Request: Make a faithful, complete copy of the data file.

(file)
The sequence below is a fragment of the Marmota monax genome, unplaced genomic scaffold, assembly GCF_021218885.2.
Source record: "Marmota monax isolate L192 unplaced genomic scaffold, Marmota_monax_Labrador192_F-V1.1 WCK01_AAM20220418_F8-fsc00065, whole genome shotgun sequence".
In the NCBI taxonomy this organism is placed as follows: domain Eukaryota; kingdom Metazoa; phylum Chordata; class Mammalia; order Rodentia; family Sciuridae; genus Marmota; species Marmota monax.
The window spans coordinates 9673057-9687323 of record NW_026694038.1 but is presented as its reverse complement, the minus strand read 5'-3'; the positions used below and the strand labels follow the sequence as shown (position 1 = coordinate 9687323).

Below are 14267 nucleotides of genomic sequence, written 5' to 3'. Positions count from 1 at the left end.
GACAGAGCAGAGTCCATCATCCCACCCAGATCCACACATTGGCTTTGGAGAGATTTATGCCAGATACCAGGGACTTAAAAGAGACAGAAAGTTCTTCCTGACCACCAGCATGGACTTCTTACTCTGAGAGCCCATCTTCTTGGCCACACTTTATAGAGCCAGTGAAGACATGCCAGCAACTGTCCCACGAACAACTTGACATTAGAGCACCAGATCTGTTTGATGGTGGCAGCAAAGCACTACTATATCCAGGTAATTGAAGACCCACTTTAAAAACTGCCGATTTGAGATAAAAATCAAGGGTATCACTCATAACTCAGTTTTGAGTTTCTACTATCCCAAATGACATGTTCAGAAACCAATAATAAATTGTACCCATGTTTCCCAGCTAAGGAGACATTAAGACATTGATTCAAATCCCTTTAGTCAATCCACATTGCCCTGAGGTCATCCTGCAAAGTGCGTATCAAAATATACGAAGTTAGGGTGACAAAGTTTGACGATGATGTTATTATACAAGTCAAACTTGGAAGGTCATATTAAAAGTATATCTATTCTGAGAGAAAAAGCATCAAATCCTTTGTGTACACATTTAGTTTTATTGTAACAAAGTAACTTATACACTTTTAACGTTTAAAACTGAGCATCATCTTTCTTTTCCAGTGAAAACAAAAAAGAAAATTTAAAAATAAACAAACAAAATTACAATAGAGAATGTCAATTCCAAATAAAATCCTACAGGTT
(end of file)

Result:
The sequence below is a fragment of the Marmota monax genome, unplaced genomic scaffold, assembly GCF_021218885.2.
Source record: "Marmota monax isolate L192 unplaced genomic scaffold, Marmota_monax_Labrador192_F-V1.1 WCK01_AAM20220418_F8-fsc00065, whole genome shotgun sequence".
In the NCBI taxonomy this organism is placed as follows: domain Eukaryota; kingdom Metazoa; phylum Chordata; class Mammalia; order Rodentia; family Sciuridae; genus Marmota; species Marmota monax.
The window spans coordinates 9673057-9687323 of record NW_026694038.1 but is presented as its reverse complement, the minus strand read 5'-3'; the positions used below and the strand labels follow the sequence as shown (position 1 = coordinate 9687323).

Below are 14267 nucleotides of genomic sequence, written 5' to 3'. Positions count from 1 at the left end.
GACAGAGCAGAGTCCATCATCCCACCCAGATCCACACATTGGCTTTGGAGAGATTTATGCCAGATACCAGGGACTTAAAAGAGACAGAAAGTTCTTCCTGACCACCAGCATGGACTTCTTACTCTGAGAGCCCATCTTCTTGGCCACACTTTATAGAGCCAGTGAAGACATGCCAGCAACTGTCCCACGAACAACTTGACATTAGAGCACCAGATCTGTTTGATGGTGGCAGCAAAGCACTACTATATCCAGGTAATTGAAGACCCACTTTAAAAACTGCCGATTTGAGATAAAAATCAAGGGTATCACTCATAACTCAGTTTTGAGTTTCTACTATCCCAAATGACATGTTCAGAAACCAATAATAAATTGTACCCATGTTTCCCAGCTAAGGAGACATTAAGACATTGATTCAAATCCCTTTAGTCAATCCACATTGCCCTGAGGTCATCCTGCAAAGTGCGTATCAAAATATACGAAGTTAGGGTGACAAAGTTTGACGATGATGTTATTATACAAGTCAAACTTGGAAGGTCATATTAAAAGTATATCTATTCTGAGAGAAAAAGCATCAAATCCTTTGTGTACACATTTAGTTTTATTGTAACAAAGTAACTTATACACTTTTAACGTTTAAAACTGAGCATCATCTTTCTTTTCCAGTGAAAACAAAAAAGAAAATTTAAAAATAAACAAACAAAATTACAATAGAGAATGTCAATTCCAAATAAAATCCTACAGGTT